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on the Parota Dam
The Puebla-Plan Panama represents a multi-billion dollar investment by national governments and multi-lateral organizations in large-scale infrastructure projects in
Update and Chronology of Events
The Parota case is considered for the first time by the Latin American Water Tribunal (TLA). Presented by the Council of Ejidos and Communities Opposed to the Parota (Consejo de Ejidos y Comunidades Opositores a
Subcommandante Marcos, as part of
Espacio DESC presents the Report of Civil Society Organizations on the Situation of Economic, Social, Cultural and Environmental Rights in
…assure that the indigenous and local communities affected by the
Finally, the Mexican Movement for those Affected by Dams and in Defence of Rivers (MAPDER) organizes a caravan passing through several Mexican states, including Guerrero, to focus on the impact of dam projects such as the Parota.
At the request of CECOP and the Tlachinollan Mountain Centre on Human Rights (Centro de Derechos Humanos de
In March 2007, the Rapporteurs on Housing, Food and Indigenous Peoples write a joint letter to the Mexican Government. According to available information, this letter expresses that the CFE is in contempt of existing legal resolutions that prohibit it from entering communal lands to carry out any work related to
On March 27, the Unitarian Agrarian Tribunal (TUA) issues its decision on Judgement 447/2005 pertaining to the communal lands of Cacahuatepec (Bienes Comunales Indigenas de Cacahuatepec), deciding in favour of the campesinos opposing the Parota project. The verdict of the TUA revokes the proceedings of the August 23 Assembly, as well as all the accords, agreements, and judicial actions agreed to therein. This decision is significant given the fact that the campesinos supposedly authorized the CFE to expropriate their lands as part of the Parota Dam project in the proceedings of the August 23 Assembly. The judgement affirms that neither the state nor the federal government can legitimately enter or occupy the communal lands of Cachuatepec and that all actions in contravention of this decision are invalid and likely to accentuate existing levels of conflict in the region. Faced with this decision, authorities decide to call a new Assembly for May 6, 2007.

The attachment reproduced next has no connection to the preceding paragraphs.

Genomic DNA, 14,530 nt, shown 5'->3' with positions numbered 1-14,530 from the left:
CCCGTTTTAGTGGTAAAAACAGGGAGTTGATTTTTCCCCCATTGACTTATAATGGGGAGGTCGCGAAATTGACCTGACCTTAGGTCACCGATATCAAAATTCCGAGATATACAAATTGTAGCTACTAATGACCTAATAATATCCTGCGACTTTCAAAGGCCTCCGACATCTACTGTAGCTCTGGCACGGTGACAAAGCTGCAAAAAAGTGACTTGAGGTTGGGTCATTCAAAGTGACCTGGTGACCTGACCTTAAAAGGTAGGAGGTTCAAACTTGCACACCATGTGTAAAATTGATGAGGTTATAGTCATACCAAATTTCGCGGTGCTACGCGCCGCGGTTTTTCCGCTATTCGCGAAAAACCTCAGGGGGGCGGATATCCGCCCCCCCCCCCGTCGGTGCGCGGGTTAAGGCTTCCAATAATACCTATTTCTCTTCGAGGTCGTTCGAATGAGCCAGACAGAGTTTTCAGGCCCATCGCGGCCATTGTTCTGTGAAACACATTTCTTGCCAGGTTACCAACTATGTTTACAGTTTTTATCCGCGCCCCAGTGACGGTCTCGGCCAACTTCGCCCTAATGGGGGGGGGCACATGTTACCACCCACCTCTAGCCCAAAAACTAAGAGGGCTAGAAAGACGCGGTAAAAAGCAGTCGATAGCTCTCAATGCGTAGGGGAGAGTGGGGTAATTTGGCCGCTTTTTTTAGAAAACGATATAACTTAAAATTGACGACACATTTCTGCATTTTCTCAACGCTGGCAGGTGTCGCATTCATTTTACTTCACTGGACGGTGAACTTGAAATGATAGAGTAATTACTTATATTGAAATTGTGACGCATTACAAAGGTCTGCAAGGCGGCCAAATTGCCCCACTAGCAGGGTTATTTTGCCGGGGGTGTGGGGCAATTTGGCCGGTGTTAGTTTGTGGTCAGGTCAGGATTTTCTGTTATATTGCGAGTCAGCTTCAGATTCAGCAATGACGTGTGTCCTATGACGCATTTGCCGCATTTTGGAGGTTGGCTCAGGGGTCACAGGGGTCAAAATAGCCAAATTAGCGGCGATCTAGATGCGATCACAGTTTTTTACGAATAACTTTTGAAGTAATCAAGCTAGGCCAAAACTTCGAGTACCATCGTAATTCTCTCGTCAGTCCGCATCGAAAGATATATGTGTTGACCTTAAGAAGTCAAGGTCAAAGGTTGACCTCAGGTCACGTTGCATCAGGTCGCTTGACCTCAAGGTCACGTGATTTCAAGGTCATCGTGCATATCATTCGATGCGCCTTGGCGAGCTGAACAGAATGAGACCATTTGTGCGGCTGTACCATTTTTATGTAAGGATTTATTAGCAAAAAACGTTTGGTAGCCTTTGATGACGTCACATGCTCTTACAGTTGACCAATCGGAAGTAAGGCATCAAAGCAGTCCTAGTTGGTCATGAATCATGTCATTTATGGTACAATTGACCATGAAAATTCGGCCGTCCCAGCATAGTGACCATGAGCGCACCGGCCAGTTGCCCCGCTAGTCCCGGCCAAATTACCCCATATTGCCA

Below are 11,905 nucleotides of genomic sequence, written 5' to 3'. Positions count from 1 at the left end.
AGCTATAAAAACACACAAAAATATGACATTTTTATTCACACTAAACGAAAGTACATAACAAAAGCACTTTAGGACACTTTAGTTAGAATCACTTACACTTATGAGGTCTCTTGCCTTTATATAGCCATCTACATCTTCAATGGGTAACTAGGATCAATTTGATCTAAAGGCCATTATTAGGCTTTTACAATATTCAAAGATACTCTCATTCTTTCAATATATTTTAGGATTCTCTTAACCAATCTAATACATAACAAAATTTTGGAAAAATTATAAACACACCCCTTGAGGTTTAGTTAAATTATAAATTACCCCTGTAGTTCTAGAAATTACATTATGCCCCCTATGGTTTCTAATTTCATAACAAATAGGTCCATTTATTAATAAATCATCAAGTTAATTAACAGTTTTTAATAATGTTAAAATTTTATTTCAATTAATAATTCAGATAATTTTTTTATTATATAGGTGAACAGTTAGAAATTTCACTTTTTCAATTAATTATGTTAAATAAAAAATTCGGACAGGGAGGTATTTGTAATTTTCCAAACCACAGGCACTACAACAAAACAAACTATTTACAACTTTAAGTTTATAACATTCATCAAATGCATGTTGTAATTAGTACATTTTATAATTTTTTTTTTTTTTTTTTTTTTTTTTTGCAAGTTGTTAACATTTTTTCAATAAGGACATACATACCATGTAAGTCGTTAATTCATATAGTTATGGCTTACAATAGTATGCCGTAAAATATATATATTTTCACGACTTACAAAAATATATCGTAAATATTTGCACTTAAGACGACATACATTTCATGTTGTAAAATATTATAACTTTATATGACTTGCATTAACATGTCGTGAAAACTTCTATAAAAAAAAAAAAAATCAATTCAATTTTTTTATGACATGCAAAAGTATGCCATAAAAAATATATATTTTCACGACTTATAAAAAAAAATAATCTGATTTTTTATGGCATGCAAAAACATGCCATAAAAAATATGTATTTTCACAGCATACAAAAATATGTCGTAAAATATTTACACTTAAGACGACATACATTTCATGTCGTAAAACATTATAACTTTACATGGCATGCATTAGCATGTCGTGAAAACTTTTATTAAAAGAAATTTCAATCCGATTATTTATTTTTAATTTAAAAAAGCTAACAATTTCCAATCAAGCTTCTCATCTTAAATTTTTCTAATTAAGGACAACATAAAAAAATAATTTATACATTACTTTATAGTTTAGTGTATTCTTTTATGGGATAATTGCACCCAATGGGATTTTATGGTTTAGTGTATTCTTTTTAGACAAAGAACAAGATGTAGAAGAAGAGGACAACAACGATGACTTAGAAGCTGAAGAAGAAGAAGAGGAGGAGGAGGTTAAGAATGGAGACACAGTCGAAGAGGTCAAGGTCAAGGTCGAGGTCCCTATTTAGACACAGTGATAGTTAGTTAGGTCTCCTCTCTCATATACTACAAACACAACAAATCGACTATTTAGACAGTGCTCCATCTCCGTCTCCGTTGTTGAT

At the end of April 2007, Rodolfo Chavez Galindo, one of the advisors to the opponents of the Parota project, is detained and imprisoned for five hours. This action is widely seen as part of renewed efforts on the part of the CFE to push through the Parota project.
Towards the end of April and the beginning of May, a delegation of opponents to the dam, including the CECOP, Espacio DESC and the Tlachinollan Mountain Human Rights Centre, with the support of the German Coordinating Body for Human Rights in Mexico and the International Institute for Food and Development Policy, travels to Germany, Brussels and Geneva to seek solidarity for their cause. Part of this strategy includes meetings with: parliamentarians from
A group of German and European organizations attending the congress undertake an “urgent action” and demand that Mexican authorities respect the human rights of those opposing the Parota project and avoid the use of force in settling resulting conflicts. This action includes a letter to Mexican President Felipe Calderon (of the National Action Party [Partido de Acción Nacional, PAN]) and to State Governor of Guerrero, Zeferino Torreblanca (of the Revolutionary Democratic Party [Partido de
According to CECOP, the assembly called for on May 6, 2007 was intended to legitimize the expropriation of the comuneros’ land in order to begin the construction of the Parota dam. In short, this assembly sought to reinstate the one that took place on August 23,
The delegation notes several irregularities in the organization of the assembly, including failure to announce the meeting in the most visible places and failure to hold the meeting in Cacahuatepec, as consistent with community traditions. Other irregularities involve meeting registration procedures, including the fact that the Commissioner did not bring with him the official register of comuneros in contravention of Agrarian Law. Despite this, the Commissioner requests that registration for the meeting commence. Only two people then register, without showing adequate identification to prove they were comuneros. Immediately afterwards, the Commissioner, without having conducted an official attendance count, suspends the assembly, indicating the failure to achieve a sufficient quorum with only 543 comuneros in attendance. This figure is, however, impossible to corroborate given the lack of an official attendance count.